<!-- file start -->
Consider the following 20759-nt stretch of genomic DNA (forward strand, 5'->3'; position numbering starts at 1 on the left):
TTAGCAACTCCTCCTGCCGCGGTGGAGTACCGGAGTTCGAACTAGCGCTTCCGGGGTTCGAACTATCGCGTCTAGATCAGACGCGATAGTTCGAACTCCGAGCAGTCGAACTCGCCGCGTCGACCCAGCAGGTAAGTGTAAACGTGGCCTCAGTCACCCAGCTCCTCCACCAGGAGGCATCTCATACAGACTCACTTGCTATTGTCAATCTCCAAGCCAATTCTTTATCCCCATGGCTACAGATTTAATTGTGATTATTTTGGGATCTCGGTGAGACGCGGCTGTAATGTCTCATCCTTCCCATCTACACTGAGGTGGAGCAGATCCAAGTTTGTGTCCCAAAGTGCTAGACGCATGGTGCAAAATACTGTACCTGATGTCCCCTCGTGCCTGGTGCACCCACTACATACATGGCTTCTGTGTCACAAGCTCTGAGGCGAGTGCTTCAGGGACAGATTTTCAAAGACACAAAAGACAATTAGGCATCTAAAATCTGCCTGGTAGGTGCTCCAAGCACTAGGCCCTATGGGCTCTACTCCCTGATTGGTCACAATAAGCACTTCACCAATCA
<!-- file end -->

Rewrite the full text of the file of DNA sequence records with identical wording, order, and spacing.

Consider the following 20759-nt stretch of genomic DNA (forward strand, 5'->3'; position numbering starts at 1 on the left):
TTAGCAACTCCTCCTGCCGCGGTGGAGTACCGGAGTTCGAACTAGCGCTTCCGGGGTTCGAACTATCGCGTCTAGATCAGACGCGATAGTTCGAACTCCGAGCAGTCGAACTCGCCGCGTCGACCCAGCAGGTAAGTGTAAACGTGGCCTCAGTCACCCAGCTCCTCCACCAGGAGGCATCTCATACAGACTCACTTGCTATTGTCAATCTCCAAGCCAATTCTTTATCCCCATGGCTACAGATTTAATTGTGATTATTTTGGGATCTCGGTGAGACGCGGCTGTAATGTCTCATCCTTCCCATCTACACTGAGGTGGAGCAGATCCAAGTTTGTGTCCCAAAGTGCTAGACGCATGGTGCAAAATACTGTACCTGATGTCCCCTCGTGCCTGGTGCACCCACTACATACATGGCTTCTGTGTCACAAGCTCTGAGGCGAGTGCTTCAGGGACAGATTTTCAAAGACACAAAAGACAATTAGGCATCTAAAATCTGCCTGGTAGGTGCTCCAAGCACTAGGCCCTATGGGCTCTACTCCCTGATTGGTCACAATAAGCACTTCACCAATCA